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QuoteOriginally posted by Painter Quote
I have admit I'm strugling to think of an instance where I would choose this over lower ISO and longer shutter speed. And vonBaloney your not going to handhold two shots let alone 8. For blurring moving things like water yes I use it for that.

http://wkoopmans.ca/notebook/wp-content/uploads/2010/11/K7_3579.jpg
Why aren't I going to handheld 2 shots let alone 8? (or 24?) The point is that I can use this to take night shots at high ISO/high shutter speed when I don't have or can't use a tripod and don't want flash either. I don't need to keep super-steady -- only normal handheld steady with fast shutter like in the daytime. Then the stacking software lines up the shots and removes the noise. (I've never tried this in-camera -- wasn't aware that it might possible align the shots.) The result is same as low iso, slow shutter speed shot with a tripod, except I don't need the tripod. The only drawback is that it is no good for moving subjects because you can't stack those.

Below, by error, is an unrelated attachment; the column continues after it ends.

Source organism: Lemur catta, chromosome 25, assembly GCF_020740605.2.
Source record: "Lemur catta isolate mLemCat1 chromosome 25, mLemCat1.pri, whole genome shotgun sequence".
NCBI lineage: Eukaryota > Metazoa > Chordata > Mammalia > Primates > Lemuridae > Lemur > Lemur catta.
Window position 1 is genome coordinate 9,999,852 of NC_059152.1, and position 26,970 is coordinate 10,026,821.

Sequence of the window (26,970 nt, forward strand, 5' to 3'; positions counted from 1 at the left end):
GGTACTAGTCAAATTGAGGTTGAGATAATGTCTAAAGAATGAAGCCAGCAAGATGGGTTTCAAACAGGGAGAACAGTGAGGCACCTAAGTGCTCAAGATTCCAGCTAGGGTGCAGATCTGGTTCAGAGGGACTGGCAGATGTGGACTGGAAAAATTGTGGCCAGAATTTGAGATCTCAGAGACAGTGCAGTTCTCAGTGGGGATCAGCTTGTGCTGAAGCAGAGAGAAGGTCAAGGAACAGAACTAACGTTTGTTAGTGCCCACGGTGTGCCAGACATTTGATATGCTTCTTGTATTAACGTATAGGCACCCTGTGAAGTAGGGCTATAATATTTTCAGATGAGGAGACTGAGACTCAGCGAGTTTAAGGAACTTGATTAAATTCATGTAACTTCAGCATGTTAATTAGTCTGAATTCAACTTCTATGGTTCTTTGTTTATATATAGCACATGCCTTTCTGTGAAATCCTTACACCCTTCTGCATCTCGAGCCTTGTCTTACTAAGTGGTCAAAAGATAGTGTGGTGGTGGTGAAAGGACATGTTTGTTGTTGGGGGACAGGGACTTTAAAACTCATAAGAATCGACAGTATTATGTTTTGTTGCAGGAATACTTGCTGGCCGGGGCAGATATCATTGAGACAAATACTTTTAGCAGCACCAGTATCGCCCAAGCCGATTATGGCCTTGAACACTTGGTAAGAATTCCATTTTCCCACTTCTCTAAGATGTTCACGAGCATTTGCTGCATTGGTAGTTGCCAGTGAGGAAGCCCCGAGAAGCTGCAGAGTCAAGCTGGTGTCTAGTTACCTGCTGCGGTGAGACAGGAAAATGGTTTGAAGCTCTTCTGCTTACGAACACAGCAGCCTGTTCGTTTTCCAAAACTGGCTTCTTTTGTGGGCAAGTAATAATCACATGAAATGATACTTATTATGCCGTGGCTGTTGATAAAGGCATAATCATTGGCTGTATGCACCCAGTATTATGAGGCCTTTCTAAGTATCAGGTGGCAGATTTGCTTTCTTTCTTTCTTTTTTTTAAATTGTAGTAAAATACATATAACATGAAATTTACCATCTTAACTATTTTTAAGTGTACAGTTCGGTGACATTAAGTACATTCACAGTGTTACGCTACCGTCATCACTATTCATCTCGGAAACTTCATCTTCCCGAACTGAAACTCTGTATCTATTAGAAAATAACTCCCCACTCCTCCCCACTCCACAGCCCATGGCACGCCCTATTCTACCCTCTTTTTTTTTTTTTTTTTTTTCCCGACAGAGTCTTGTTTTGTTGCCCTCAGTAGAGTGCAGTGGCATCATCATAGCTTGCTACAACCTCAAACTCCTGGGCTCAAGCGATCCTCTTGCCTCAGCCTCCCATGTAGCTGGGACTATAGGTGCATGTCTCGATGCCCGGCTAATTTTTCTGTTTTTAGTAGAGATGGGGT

But you can remove moving objects from single shots, so you can use this to take a static scene of something where there are always moving objects or people partially blocking it (but that get out of the way after a moment), so if a person or a car is here or there in only one of your many shots then they will just be removed. The same technique can be used in the daytime when you are at a popular spot and want to get a shot of something that always has a lot of people milling around in front of it -- then you do use a tripod but just keep taking enough snaps so you've got at least a shot or two with each part of your target clear. Then you stack and remove the people and you've got an image of the whole something with no people blocking it even though you didn't get any individual shots that way. Of course you have to worry about changing light and shadows too in the daytime...